Mousumi Roy, Lecturer of the Regents and Associate Professor in the Department of Physics and Astronomy at the University of New Mexico, recently received two National Science Foundation Fellowships, including a Mid-Career Advancement Fellowship for her work. on the impact of the movement of magma on the continental plates.
“I apply physics and mathematics to earth science problems to understand how the continental plates move, warp and change over time. Interestingly, these two proposals focus on how the continental plates change as magma moves through the plate, ”she said.
One of those grants is a collaborative project Roy is leading with scientists at the University of Colorado at Boulder, with a focus on the lithosphere, an area that includes the earth’s crust and the upper mantle. Roy said this is where most of the “actions” such as earthquakes and volcanoes involving plate tectonics take place.
“We are looking at rocks in the lower part of the lithosphere that are modified when magma, which floats, seeps or pushes through the channels of the lithosphere. When you have volcanoes erupting on the surface, that magma that has entered the crust is made up of molten material from the crust and material from below the crust in the lithosphere, ”she said. “We are trying to understand how the magma crosses the whole tectonic plate and what are the changes that take place within the tectonic plate when the magma passes through it. For example, does the plate change its chemistry? Or get hotter and weaker? “
Starting to answer some of these questions, Roy said his role in both proposals would be to analyze the chemistry of volcanic rocks and look for patterns in how magma interacted with the rock it passed through.
“Very small cryptic patterns are part of the history of volcanic rocks. My role will be to examine the chemical data and run numerical models using physics and mathematics to study how magma would move in the lithosphere, ”she said. “My role is to make an analogue of the system in the computer, using calculations of the rate and distribution of the most likely chemical reactions to determine the physical and chemical changes in the surrounding rock as the magma moves.”
The second grant is for a project of which she is the only principal investigator on: Destroy continental plates – unravel the role of magmatism. This project was developed with seed funding from a Women in STEM 2020 Award from Advance at UNM and involves examining the interior of tectonic plates, which typically have less tectonic activity. She said she is focusing on these areas as it will help better isolate the processes she wants to study.
“At the edges of the plates, there is a lot of movement and compression of the plates, and the rocks deform. A lot is going on there, so the reason we’re focusing on the interiors is because there is moderate rock deformation, so all of the chemistry patterns you see in the volcanic data are more directly related. during transport through the plate.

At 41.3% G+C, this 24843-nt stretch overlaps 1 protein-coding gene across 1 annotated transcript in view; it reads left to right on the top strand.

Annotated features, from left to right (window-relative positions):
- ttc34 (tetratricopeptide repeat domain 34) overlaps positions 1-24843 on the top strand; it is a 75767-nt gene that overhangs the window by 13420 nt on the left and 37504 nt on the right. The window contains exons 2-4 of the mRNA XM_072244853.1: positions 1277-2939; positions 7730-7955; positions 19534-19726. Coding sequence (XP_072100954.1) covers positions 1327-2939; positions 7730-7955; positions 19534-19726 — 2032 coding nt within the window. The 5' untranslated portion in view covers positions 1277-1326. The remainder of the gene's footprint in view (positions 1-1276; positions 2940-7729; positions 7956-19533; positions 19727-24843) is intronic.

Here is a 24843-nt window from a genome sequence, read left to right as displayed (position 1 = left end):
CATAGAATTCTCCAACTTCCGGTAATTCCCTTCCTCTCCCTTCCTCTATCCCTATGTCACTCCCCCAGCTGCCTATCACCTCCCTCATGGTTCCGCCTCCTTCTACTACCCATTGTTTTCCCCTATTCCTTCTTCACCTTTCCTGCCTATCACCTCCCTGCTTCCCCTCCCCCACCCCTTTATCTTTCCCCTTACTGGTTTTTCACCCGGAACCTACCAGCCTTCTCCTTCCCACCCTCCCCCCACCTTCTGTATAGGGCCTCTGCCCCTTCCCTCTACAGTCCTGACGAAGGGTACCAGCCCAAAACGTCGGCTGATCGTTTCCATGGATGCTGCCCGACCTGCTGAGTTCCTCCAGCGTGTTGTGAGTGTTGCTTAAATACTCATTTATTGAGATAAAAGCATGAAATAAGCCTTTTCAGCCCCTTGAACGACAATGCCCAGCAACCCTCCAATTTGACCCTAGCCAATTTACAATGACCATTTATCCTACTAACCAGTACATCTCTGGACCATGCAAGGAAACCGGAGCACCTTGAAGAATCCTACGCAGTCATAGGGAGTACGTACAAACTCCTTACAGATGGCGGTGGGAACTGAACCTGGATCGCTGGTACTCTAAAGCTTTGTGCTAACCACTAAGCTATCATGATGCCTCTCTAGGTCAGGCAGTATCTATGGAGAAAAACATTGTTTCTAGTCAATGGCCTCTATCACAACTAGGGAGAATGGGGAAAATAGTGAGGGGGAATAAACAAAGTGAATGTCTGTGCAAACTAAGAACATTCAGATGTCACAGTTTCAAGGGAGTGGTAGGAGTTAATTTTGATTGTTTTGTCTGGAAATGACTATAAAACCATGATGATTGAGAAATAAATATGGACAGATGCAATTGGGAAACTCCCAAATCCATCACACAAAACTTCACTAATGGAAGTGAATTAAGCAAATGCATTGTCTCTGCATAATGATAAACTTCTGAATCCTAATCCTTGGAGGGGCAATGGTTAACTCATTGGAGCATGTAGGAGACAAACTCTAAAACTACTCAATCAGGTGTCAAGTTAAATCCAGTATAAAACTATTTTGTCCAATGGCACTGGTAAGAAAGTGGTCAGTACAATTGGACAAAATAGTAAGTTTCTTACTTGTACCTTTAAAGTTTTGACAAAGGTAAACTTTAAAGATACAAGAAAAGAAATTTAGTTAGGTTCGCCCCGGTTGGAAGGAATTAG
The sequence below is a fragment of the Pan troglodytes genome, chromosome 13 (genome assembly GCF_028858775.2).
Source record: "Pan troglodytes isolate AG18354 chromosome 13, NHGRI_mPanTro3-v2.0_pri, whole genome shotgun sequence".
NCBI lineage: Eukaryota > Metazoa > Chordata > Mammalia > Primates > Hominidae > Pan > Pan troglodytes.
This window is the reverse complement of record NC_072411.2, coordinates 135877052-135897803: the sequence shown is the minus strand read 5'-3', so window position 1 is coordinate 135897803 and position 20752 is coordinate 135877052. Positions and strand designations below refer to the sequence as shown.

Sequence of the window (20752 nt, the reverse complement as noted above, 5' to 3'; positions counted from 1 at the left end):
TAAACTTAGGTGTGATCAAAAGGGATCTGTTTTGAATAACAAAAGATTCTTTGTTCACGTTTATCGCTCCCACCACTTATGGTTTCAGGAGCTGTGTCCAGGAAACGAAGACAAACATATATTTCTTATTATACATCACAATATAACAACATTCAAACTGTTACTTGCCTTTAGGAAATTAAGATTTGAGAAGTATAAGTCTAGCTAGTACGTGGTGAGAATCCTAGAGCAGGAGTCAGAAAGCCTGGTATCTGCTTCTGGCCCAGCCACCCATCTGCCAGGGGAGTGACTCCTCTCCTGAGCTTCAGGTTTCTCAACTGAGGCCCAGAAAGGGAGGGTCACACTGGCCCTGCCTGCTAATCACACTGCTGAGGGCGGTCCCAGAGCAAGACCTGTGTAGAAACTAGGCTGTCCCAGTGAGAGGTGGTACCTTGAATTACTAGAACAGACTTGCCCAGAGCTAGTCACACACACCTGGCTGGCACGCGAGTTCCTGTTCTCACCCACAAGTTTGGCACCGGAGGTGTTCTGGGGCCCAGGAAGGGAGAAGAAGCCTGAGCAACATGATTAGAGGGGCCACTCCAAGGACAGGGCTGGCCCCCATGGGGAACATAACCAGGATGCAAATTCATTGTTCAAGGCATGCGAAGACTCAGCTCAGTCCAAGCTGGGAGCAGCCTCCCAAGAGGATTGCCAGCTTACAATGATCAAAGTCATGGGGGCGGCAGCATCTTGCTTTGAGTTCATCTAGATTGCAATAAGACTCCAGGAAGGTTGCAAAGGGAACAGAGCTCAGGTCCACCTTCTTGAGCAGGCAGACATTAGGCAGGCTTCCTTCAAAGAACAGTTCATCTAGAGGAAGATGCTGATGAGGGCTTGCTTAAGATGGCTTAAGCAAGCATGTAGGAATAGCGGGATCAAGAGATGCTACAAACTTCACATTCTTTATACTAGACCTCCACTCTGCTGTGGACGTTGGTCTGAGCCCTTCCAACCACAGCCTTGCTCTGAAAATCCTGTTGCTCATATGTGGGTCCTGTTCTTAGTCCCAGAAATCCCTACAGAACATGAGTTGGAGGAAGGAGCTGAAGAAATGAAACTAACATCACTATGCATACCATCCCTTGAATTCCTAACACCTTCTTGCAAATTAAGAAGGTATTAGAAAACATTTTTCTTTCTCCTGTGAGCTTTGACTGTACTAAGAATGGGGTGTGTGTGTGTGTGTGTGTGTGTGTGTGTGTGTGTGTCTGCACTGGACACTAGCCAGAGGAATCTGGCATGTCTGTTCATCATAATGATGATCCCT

Roy said she would work with pre-existing data from the western United States and the Tibetan Plateau, another interior area of the plate that has a lot of magmatic activity. In addition, she will apply machine learning in this project, which she says has never been used before in this area of research.
“What’s very exciting is that we’re actually going to use machine learning to look at geochemical data, a new approach that has never been applied on a continental scale before. We have a huge dataset, so it will help us to understand which models can be inferred in a robust way from chemical data and to be able to multidimensionally search to group rocks by chemical characteristics without including preconceived notions ”, a- she declared. “At the end of the day, we want to try to understand if the processes that we are learning here in the western United States are happening there. [Tibetan Plateau] also.”
Roy said the work they are doing is very important in trying to understand the start of the breakup of the continents.
“When the Pangea broke apart, it is likely that the magma played a very important role in the dislocation, so it is important to understand the transport of the magma within the plates to understand how the continents separate.”
“Sometimes we have big earthquakes inside the plates. These aren’t completely quiet places and we know that because in New Mexico we have the Rio Grande fault, earthquakes in the Socorro Magma Body, and volcanoes. The level of danger and movement is not as fast as at the plate boundaries, but it is an important place to try to understand how the magma moves through the plates without the influence of the plate boundaries ”, she declared. “At the end of the day, the big thing we know happens is when you have a supercontinent, it’s a huge landmass and when it starts to shatter it sometimes shatters magma seeping into it. middle, which can weaken a huge landmass and form a plate boundary.